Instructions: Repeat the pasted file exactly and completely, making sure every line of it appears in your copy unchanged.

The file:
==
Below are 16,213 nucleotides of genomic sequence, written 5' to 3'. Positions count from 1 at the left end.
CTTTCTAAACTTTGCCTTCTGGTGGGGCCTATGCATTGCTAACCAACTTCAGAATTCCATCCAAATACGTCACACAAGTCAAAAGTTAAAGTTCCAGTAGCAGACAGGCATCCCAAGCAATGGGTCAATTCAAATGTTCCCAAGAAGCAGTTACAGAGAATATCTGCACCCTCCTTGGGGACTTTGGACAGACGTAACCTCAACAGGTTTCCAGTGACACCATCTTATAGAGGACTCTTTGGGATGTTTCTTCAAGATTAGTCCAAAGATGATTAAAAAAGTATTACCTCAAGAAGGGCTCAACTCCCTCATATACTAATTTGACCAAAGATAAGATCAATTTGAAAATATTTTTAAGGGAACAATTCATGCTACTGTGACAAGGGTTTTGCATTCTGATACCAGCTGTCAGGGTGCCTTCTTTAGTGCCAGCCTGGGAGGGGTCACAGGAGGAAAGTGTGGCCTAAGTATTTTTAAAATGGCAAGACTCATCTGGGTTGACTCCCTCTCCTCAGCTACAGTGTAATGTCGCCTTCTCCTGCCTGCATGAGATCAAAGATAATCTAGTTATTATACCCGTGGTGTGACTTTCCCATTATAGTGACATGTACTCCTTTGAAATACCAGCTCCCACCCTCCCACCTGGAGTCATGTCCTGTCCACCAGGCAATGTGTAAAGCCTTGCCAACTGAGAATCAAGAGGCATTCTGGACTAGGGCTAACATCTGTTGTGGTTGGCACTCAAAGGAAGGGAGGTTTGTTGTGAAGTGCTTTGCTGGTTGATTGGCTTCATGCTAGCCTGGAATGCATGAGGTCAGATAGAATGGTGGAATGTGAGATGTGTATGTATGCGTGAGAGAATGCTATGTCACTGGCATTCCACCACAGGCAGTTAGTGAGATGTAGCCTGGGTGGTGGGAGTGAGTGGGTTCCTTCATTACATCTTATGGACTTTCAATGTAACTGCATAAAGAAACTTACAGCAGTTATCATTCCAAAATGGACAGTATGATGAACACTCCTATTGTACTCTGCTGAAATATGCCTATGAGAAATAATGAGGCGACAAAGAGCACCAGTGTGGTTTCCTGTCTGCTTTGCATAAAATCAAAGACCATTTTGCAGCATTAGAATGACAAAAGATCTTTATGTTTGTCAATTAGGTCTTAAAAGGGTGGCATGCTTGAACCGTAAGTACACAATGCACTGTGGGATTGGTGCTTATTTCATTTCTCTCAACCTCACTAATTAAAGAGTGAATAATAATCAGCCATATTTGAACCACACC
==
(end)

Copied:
Below are 16,213 nucleotides of genomic sequence, written 5' to 3'. Positions count from 1 at the left end.
CTTTCTAAACTTTGCCTTCTGGTGGGGCCTATGCATTGCTAACCAACTTCAGAATTCCATCCAAATACGTCACACAAGTCAAAAGTTAAAGTTCCAGTAGCAGACAGGCATCCCAAGCAATGGGTCAATTCAAATGTTCCCAAGAAGCAGTTACAGAGAATATCTGCACCCTCCTTGGGGACTTTGGACAGACGTAACCTCAACAGGTTTCCAGTGACACCATCTTATAGAGGACTCTTTGGGATGTTTCTTCAAGATTAGTCCAAAGATGATTAAAAAAGTATTACCTCAAGAAGGGCTCAACTCCCTCATATACTAATTTGACCAAAGATAAGATCAATTTGAAAATATTTTTAAGGGAACAATTCATGCTACTGTGACAAGGGTTTTGCATTCTGATACCAGCTGTCAGGGTGCCTTCTTTAGTGCCAGCCTGGGAGGGGTCACAGGAGGAAAGTGTGGCCTAAGTATTTTTAAAATGGCAAGACTCATCTGGGTTGACTCCCTCTCCTCAGCTACAGTGTAATGTCGCCTTCTCCTGCCTGCATGAGATCAAAGATAATCTAGTTATTATACCCGTGGTGTGACTTTCCCATTATAGTGACATGTACTCCTTTGAAATACCAGCTCCCACCCTCCCACCTGGAGTCATGTCCTGTCCACCAGGCAATGTGTAAAGCCTTGCCAACTGAGAATCAAGAGGCATTCTGGACTAGGGCTAACATCTGTTGTGGTTGGCACTCAAAGGAAGGGAGGTTTGTTGTGAAGTGCTTTGCTGGTTGATTGGCTTCATGCTAGCCTGGAATGCATGAGGTCAGATAGAATGGTGGAATGTGAGATGTGTATGTATGCGTGAGAGAATGCTATGTCACTGGCATTCCACCACAGGCAGTTAGTGAGATGTAGCCTGGGTGGTGGGAGTGAGTGGGTTCCTTCATTACATCTTATGGACTTTCAATGTAACTGCATAAAGAAACTTACAGCAGTTATCATTCCAAAATGGACAGTATGATGAACACTCCTATTGTACTCTGCTGAAATATGCCTATGAGAAATAATGAGGCGACAAAGAGCACCAGTGTGGTTTCCTGTCTGCTTTGCATAAAATCAAAGACCATTTTGCAGCATTAGAATGACAAAAGATCTTTATGTTTGTCAATTAGGTCTTAAAAGGGTGGCATGCTTGAACCGTAAGTACACAATGCACTGTGGGATTGGTGCTTATTTCATTTCTCTCAACCTCACTAATTAAAGAGTGAATAATAATCAGCCATATTTGAACCACACC